Three arrests were made, six vehicles were seized and seven people were given official warnings as part of an ongoing operation by Kent Police and partners to tackle anti-social vehicle use in Dover.

Over the weekend of 6 and 7 March 2021, officers worked with PCSOs, Kent Special Constabulary and partner agencies including Dover District Council (DDC) to identify and take action against offenders in the district in response to reports of anti-social car driving and nuisance motorbiking.

They targeted locations identified as hot-spots for potential offending, including speeding and off-road motorbiking.

On Saturday, officers from the Roads Policing Unit carried out speed checks in Dover, Deal, Walmer and Capel-Le-Ferne, resulting in ten people reported for speeding, four vehicles seized for no insurance, and three men arrested in connection with drugs offences. One driver also received an official warning for anti-social driving.

On Sunday, officers from the Dover Community Policing Team attended a site near Terrace Road where two motorcycles were seized under Section 59 of the Police Reform Act, as the riders had previously received warnings regarding their vehicles. One was also reported for not having insurance. A further five motorcyclists at the same site were given official warnings.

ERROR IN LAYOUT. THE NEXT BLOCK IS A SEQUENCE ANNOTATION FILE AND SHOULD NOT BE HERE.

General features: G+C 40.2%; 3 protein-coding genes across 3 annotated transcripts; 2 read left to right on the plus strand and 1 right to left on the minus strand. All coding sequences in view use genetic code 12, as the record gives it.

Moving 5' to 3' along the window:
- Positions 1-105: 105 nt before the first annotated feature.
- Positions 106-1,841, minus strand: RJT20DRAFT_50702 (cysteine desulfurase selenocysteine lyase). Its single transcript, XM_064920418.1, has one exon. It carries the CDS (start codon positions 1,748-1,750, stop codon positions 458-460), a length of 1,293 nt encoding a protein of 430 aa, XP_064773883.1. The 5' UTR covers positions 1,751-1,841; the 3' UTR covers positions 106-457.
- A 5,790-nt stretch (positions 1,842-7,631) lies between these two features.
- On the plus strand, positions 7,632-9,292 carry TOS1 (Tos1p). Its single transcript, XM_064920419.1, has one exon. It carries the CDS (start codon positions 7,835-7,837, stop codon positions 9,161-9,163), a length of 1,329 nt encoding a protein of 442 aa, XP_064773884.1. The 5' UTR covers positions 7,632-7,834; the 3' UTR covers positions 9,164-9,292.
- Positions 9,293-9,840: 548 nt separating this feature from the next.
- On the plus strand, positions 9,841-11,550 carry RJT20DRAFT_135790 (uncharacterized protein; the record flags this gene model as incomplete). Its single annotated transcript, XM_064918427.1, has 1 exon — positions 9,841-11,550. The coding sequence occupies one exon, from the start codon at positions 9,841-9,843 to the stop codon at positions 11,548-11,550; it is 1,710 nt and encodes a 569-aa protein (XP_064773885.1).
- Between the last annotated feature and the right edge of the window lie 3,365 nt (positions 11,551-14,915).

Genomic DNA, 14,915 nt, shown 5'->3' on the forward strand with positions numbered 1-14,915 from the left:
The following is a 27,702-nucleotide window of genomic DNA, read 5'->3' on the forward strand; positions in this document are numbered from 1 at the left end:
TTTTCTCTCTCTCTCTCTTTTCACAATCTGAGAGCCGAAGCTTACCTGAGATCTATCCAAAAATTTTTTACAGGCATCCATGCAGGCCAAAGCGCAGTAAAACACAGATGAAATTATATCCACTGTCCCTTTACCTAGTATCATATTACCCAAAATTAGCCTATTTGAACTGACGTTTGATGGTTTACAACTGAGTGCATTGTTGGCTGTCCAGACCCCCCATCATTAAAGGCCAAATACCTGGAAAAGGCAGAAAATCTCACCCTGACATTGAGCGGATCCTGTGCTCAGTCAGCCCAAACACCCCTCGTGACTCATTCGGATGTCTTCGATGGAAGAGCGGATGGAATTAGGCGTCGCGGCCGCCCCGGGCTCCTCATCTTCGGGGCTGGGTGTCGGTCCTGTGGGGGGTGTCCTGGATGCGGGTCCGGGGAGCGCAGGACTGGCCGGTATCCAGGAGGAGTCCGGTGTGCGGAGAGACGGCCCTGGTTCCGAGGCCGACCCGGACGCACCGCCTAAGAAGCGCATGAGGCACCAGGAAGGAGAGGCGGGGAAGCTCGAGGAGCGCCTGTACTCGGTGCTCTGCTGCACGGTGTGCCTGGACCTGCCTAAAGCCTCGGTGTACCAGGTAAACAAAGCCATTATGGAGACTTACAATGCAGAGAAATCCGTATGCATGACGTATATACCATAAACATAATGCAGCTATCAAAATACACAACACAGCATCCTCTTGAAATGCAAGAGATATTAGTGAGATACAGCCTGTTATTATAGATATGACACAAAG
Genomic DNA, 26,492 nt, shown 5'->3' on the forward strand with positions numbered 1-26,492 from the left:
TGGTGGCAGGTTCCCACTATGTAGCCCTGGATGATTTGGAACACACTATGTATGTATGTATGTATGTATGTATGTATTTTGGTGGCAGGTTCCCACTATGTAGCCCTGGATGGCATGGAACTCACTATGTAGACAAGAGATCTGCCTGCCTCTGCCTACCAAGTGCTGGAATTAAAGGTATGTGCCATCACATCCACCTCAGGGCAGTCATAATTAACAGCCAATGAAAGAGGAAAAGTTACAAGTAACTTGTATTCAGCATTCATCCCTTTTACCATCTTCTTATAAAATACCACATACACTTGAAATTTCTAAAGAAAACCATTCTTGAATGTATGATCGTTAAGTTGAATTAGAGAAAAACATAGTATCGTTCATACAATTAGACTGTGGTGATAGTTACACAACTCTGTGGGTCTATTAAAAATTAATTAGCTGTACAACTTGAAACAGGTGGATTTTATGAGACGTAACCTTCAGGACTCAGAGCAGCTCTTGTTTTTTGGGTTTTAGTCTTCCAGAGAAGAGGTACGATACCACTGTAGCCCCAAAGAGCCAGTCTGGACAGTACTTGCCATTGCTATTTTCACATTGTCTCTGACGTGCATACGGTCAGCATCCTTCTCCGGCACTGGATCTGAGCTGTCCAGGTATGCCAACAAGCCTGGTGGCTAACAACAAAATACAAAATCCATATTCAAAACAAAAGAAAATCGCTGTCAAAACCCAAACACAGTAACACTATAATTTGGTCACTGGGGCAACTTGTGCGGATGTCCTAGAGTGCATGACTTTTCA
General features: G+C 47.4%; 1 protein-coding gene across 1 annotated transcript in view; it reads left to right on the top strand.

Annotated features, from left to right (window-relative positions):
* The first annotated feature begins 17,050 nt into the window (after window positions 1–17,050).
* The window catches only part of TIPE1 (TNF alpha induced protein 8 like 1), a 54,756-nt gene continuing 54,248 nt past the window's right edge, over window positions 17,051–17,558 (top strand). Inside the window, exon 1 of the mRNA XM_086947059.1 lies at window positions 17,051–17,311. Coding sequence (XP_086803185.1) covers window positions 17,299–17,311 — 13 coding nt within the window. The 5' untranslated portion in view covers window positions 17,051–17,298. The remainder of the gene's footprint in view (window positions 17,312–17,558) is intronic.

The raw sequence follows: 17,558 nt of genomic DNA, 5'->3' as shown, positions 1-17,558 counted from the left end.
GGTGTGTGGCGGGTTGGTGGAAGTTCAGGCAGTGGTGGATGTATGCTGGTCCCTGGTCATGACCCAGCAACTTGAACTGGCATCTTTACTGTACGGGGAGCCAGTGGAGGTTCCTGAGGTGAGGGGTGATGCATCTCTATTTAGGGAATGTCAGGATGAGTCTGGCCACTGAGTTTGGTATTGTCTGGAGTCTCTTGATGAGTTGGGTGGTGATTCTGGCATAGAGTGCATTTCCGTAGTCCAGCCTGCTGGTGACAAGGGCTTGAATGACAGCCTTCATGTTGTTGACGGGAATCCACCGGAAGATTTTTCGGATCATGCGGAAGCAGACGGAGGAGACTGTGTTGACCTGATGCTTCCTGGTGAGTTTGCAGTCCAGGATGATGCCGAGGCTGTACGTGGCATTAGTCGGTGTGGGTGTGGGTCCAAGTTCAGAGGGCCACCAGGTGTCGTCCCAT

Under Section 59 of the Police Reform Act, if a vehicle is used in a manner that is careless, inconsiderate or is driving off-road and likely to cause distress, the driver or motorcyclist can receive a warning. If the person continues to offend within the following 12 months, officers can seize their vehicle. Six people were also fined for breaching Covid-19 restrictions.

On the same day, a man was reported for failing to stop for a red light in London Road.

Five motorcycles were also stop-checked on Scotland Common, resulting in one man reported for having no rear light and an illegal number plate.

Inspector Fred McCormack from Dover Community Safety Unit said: ‘We take all reports of anti-social use of vehicles seriously. If you own or ride one of these vehicles it is your responsibility to know the law. You can only ride an off-road motorbike legally if it is on private land and you have the land owner’s permission.

‘To some, this may seem like ‘harmless fun’ but riding illegally and without wearing protective clothing or a helmet can leave you at risk of sustaining a serious injury.’

Inspector Fred McCormack

Councillor Nigel Collor, DDC Cabinet Member for Transport, Licensing and Community and Chairman of the Dover District Community Safety Partnership said: ‘As well as the action taken by Kent Police over this weekend, we continue to work closely with our partner agencies under the Community Safety Partnership to support them in identifying longer-term solutions to deter nuisance vehicles.’

Photo of two seized bikes at top of page

By Ed